On the way to the Natural History Museum unfortunately Olivia gets killed by The Collector (the group do later go back and kill The Collector in what could be seen as a revenge attack). Dognut and his group arrive at the Natural History Museum and they finally find Brooke and the geeks. Brooke’s changed a lot in a year, less mouthy (reporting that she had grown-up), short brown hair (her bottle blonde having grown out as the year passed) and wearing old fashioned clothing from the Museum. The kids catch up and Dognut tells Paul (Olivia’s brother) what happened. Paul is distraught about learning of the death of his sister. Brooke reveals why she left David behind instead of sharing the loot from the Tesco lorry – because David shot a kid on Lambeth Bridge when the kid refused to move.

In the Chapters that follow Greg makes an appearance (the clever diseased adult from the The Dead) as The Fear begins to link The Enemy and The Dead together. Jester meets the Waitrose and Morrisons crew led by Blue and Maxie and it was at this point that I started to realise how clever of a writer Charlie Higson is.

Dognut and his group decide to head back to The Tower of London with Brooke going with them. But on the way the group are attacked by grown-up’s and are forced to seek refuge in a tube station, but this is exactly where other diseased adults like to live as it’s dark. They are quickly overwhelmed but then are saved by Blue and Maxie’s gangs. Out of Dognut’s group only Brooke survives, and she is taken to Buckingham Palace to the infirmary. Luckily David and Jester doesn’t recognise her. Blue and Maxie are quick to join her in the infirmary after clashes with the rough looting kids from St. James’ Park. David intends to keep them both in the infirmary so that he can take control of their groups.

While all this is going on Shadowman has observed that the diseased grown-up’s seem to be getting leaders – the more clever ones of the group. He realises that the more intelligent leaders can use tools (such as knifes and sticks) and that there is quickly becoming an army of diseased adults following these leaders.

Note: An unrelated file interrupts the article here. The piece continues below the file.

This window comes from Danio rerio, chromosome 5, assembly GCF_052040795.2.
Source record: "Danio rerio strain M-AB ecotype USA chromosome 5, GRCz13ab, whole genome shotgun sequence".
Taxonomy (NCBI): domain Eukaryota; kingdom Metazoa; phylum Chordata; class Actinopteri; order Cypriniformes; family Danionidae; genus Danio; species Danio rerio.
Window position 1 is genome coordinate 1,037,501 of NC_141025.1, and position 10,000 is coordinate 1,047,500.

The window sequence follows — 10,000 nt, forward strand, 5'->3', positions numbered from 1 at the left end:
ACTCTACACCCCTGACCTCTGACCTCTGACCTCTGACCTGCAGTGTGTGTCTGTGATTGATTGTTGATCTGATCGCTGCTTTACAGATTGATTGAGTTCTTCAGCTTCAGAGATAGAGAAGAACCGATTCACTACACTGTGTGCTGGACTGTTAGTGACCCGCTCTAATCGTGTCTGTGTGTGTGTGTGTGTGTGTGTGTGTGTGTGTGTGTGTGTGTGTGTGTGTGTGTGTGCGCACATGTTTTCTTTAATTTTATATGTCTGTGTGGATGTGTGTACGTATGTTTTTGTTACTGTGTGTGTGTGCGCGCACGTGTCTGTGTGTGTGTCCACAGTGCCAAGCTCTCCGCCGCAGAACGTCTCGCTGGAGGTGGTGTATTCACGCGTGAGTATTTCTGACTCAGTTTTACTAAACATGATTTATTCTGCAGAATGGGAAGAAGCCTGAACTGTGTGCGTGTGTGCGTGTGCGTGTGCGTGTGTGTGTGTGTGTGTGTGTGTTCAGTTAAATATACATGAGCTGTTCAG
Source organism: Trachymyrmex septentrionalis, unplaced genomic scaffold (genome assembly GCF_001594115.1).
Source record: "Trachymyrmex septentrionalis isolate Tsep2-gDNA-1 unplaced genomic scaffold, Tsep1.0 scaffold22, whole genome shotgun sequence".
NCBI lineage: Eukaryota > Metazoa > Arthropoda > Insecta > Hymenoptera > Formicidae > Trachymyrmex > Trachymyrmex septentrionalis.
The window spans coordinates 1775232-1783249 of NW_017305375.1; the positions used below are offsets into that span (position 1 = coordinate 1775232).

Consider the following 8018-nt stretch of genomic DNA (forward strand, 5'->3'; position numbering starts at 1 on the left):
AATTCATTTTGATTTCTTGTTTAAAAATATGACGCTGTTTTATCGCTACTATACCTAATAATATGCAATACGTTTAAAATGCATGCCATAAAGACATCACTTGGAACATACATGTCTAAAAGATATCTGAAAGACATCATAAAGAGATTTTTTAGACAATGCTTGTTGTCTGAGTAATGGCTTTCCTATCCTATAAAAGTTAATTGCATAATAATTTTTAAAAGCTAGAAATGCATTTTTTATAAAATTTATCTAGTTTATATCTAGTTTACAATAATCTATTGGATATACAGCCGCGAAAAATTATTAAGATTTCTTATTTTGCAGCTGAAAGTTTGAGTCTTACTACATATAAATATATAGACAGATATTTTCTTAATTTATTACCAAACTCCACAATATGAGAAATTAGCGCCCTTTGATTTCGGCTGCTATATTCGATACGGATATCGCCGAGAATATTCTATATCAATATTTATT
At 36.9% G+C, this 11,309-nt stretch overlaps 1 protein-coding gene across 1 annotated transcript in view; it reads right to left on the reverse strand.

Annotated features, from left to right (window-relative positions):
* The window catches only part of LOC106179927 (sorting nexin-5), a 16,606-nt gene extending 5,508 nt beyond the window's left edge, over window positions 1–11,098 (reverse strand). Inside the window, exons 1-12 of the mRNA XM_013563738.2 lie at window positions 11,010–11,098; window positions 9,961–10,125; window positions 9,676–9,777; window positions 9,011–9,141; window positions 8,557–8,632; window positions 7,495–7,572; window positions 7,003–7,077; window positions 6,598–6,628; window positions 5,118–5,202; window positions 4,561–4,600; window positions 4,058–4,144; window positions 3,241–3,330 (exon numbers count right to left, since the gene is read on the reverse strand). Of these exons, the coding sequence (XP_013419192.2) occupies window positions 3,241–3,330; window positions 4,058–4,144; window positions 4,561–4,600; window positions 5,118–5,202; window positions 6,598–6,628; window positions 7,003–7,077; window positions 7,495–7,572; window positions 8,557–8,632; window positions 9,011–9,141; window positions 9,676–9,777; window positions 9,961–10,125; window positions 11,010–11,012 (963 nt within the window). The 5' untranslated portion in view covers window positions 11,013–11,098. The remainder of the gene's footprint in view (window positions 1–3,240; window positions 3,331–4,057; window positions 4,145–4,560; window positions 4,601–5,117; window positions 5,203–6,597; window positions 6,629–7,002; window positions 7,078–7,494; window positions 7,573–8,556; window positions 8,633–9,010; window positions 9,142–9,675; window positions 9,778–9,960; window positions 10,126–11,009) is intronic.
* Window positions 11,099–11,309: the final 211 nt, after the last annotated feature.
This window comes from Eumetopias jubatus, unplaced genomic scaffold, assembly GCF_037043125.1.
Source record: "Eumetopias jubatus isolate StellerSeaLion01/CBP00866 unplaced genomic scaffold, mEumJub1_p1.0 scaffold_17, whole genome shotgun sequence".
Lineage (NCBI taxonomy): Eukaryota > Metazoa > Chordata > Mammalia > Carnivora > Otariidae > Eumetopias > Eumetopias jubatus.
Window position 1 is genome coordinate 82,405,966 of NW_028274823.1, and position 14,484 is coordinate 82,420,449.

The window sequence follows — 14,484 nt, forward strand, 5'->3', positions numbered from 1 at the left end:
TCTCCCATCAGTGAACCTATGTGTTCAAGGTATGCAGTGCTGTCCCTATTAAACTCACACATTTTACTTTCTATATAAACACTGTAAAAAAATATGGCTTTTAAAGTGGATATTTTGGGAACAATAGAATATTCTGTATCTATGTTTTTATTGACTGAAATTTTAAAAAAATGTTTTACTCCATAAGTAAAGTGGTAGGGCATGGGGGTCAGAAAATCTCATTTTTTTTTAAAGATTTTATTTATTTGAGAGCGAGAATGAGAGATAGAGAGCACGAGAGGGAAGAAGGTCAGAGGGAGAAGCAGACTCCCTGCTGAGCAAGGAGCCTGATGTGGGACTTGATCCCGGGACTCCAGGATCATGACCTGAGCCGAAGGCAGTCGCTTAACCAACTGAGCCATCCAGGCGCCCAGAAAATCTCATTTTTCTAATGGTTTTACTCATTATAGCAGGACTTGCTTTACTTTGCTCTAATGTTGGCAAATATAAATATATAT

Back at the infirmary at Buckingham Palace Brooke tells Blue and Maxie the truth about David. Meanwhile Paul (Olivia’s brother) still bereaved goes to David and Jester slightly mad talking about how he can’t trust anyone at the museum. David and Jester convinces Paul that they had caused Olivia’s death and Paul agrees to go back to the Museum and release the diseased adults from the basement to set them loose on the kids. Paul tries to strangle one of the guards but fails. While the kid guarding the locked door comes round Paul pulls down his polar neck and reveals a bite from an adult – which is how the disease is spread. Paul opens the door and let’s the grown-ups loose to get the kids in the museum.

The book ends there and I can’t believe I have to wait over a year for the next part of the story. I received the book from Amazon on a Saturday afternoon and had finished it within twenty-four hours. It truly is an addictive page turner, especially if your into diseased adults and kids making an attempt at surviving the blood thirsty adults.

You can buy The Fear on Amazon.

You can read my reviews of the other two books in the series here:

Write soon,

Antony